Sri Lanka real estate prices seen stabilizing

ECONOMYNEXT- Land and apartment prices in Colombo are becoming stable in a sluggish housing market, as vertical living gets further out of reach for the average Sri Lankan due to protectionist taxes and lack of financing, a property developer said.
"There has been a slowdown in the number of transactions in land," John Keells Group Property Sector Head/Executive Vice President Nayana Mawilmada said.
"Apartment sales have been sluggish," he said.
Executive Vice President Roshani Jayasundera Moraes said with the rupee depreciation and the political crisis in October 2018, the confidence in the market has fallen.
Interest rates have also risen.
Prices of land and apartments have now stabilized, Mawilmada said.
Before that, land prices were seen increasing rapidly.
According to ratings agency Standard & Poor, property prices in Sri Lanka have grown since 2009, with steeper growth in 2017 and 2018.
"Some market reports indicate that the four-year average growth in house sale prices (adjusted for inflation) is six to eight percent per year, with higher growth in recent years," it said.
"We expect it to continue to grow at a similar pace in 2019 too."
However, according to advertising data tracked by Lanka Property Web, an online land and housing aggregator, land prices in Sri Lanka had stabilized by December 2018, while in Colombo, prices fell marginally after recording sharp growth since 2016.
Prices for a 3-bedroom apartment had fallen by 7 percent in the December quarter compared to the previous quarter, according to the website.
Mawilmada said as sales moderate, property developers will become more competitive.
Brand names of developers will matter more, he said.
He said the 4,000 rooms slated to enter Colombo in the coming years will not create an oversupply.
"Overall, 4,000 is a drop in the bucket," he said.
"Sri Lanka is 48 percent urbanized, but housing stock hasn’t kept up and is lagging behind," Mawilmada said.
"Only seven to eight percent of housing in Colombo district is apartments."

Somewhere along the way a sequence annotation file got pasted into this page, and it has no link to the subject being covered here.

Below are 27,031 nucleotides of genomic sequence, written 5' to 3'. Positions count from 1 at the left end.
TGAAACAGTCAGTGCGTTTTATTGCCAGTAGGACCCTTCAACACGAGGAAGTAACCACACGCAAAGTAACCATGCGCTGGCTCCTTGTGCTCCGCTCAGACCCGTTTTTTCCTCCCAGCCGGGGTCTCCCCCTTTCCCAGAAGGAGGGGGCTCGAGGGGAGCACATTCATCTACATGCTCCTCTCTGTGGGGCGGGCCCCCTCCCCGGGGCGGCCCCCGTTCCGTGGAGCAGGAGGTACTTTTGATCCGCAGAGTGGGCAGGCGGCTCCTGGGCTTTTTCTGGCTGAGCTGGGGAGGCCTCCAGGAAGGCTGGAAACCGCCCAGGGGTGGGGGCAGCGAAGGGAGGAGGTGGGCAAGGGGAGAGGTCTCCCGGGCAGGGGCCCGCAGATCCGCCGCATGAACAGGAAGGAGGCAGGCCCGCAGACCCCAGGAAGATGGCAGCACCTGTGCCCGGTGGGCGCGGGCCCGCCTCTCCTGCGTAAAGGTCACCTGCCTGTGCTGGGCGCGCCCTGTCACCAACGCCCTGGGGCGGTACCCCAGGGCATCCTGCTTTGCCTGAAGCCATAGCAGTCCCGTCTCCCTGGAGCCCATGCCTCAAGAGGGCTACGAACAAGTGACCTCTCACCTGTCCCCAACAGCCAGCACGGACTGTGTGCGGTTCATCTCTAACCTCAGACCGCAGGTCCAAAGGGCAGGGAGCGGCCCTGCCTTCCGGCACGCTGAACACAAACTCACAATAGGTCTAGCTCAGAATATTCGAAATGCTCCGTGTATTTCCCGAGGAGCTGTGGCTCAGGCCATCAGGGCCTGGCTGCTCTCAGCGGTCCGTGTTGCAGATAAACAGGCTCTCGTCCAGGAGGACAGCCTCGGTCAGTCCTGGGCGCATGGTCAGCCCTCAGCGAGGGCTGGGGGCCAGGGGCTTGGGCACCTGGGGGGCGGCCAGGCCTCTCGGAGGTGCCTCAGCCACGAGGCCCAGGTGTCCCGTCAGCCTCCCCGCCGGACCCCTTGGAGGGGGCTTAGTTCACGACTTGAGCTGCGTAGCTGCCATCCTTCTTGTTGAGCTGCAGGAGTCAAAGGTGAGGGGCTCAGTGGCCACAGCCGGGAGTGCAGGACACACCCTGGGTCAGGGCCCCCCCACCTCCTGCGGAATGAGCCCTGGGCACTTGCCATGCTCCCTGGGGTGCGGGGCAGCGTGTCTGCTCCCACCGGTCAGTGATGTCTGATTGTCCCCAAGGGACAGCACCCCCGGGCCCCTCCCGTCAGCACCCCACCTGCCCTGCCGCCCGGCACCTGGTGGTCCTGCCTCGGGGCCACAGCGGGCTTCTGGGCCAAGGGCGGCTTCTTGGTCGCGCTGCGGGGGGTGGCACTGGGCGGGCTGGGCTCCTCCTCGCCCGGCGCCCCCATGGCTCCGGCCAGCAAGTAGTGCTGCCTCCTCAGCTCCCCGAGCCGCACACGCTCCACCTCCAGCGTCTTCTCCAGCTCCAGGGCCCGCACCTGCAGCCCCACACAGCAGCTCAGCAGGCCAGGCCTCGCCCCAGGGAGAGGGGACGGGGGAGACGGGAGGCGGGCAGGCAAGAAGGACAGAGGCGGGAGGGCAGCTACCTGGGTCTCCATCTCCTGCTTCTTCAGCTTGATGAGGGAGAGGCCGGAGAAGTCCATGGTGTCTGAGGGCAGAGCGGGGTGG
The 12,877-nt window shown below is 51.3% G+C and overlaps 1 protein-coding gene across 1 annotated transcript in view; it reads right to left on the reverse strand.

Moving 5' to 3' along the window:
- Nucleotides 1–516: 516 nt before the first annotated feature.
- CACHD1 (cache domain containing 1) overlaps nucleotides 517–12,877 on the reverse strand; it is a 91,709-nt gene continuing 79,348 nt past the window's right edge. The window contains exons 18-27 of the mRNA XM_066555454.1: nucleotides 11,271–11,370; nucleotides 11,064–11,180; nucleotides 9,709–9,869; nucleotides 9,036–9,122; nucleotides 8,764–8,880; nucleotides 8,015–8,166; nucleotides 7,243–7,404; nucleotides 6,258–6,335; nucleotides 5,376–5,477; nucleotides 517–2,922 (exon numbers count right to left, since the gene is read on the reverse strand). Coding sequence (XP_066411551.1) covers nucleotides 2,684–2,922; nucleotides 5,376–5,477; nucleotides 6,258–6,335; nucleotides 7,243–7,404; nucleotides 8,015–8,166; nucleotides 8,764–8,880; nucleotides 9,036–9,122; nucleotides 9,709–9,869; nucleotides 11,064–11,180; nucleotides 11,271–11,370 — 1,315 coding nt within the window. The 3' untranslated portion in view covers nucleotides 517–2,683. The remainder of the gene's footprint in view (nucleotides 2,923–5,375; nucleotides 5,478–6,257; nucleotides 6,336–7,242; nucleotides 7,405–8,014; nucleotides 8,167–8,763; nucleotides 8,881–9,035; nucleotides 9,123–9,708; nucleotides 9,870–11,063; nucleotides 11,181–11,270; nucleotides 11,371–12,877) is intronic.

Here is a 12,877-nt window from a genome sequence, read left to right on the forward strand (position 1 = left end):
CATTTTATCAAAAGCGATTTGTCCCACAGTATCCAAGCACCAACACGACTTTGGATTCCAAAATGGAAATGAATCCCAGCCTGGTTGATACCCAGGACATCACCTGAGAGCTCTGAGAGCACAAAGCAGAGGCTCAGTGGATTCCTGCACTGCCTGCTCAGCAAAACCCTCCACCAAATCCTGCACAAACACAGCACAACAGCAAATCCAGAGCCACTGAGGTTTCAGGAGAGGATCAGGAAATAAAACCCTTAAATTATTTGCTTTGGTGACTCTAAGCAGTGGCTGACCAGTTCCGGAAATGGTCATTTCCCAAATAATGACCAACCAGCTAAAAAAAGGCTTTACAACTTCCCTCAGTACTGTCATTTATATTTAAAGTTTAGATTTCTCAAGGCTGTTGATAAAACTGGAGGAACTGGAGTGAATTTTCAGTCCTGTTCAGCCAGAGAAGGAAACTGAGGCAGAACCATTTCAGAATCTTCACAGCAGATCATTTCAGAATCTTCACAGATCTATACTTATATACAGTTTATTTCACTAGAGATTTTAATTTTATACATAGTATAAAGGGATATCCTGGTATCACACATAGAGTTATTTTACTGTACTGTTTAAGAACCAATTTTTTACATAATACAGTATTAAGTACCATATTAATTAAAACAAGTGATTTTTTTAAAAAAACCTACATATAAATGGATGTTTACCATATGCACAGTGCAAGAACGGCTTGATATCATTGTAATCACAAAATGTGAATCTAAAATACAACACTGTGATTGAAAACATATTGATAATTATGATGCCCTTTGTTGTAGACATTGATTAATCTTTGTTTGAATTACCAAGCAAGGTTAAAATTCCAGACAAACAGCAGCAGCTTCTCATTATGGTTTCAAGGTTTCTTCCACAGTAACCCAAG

"In peer cities, the ratio is not below 50 percent."
He said many residents in Colombo are selling their land and instead of buying apartments nearby, keep moving to regions farther and farther away, and become frustrated with heavy traffic into the city.
"The traffic is because of housing choice, and it will be reversed."
"It’s a question of time, because it’s inevitable."
He said demand in the future will be in houses for the middle-income group, although for many, apartments would still be beyond reach.
Mawilmada said property developers and banks should negotiate more flexible financing deals with potential apartment owners, such as deferral on interest payments for a few years, to make urban housing more accessible.
He said around 64 percent of the apartments at John Keells’ mixed development project Cinnamon Life have been pre-sold due to flexible financing.
He said the government could also consider a stimulus program to make housing affordable for the middle-income group.
Apartment prices in Sri Lanka are high due to construction costs, which are around 30 percent higher compared to rest of South Asia, he said.
Protectionist tariffs on construction material such as steel, ceramics and aluminium is hurting the sector.
"When steel comes to us at the site, it’s about 100 percent more than the cost, freight and insurance value, because of tariffs," Mawilmada said.
However, profit margins of property developers and construction contractors would become thinner due to competition, he said.
With a 15 percent value-added tax on apartments to start on April 1, Mawilmada said apartments would become even more expensive.
"It will increase an already high cost structure, and it will push apartments beyond the primary domestic market," he said.(Colombo/March01/2019)


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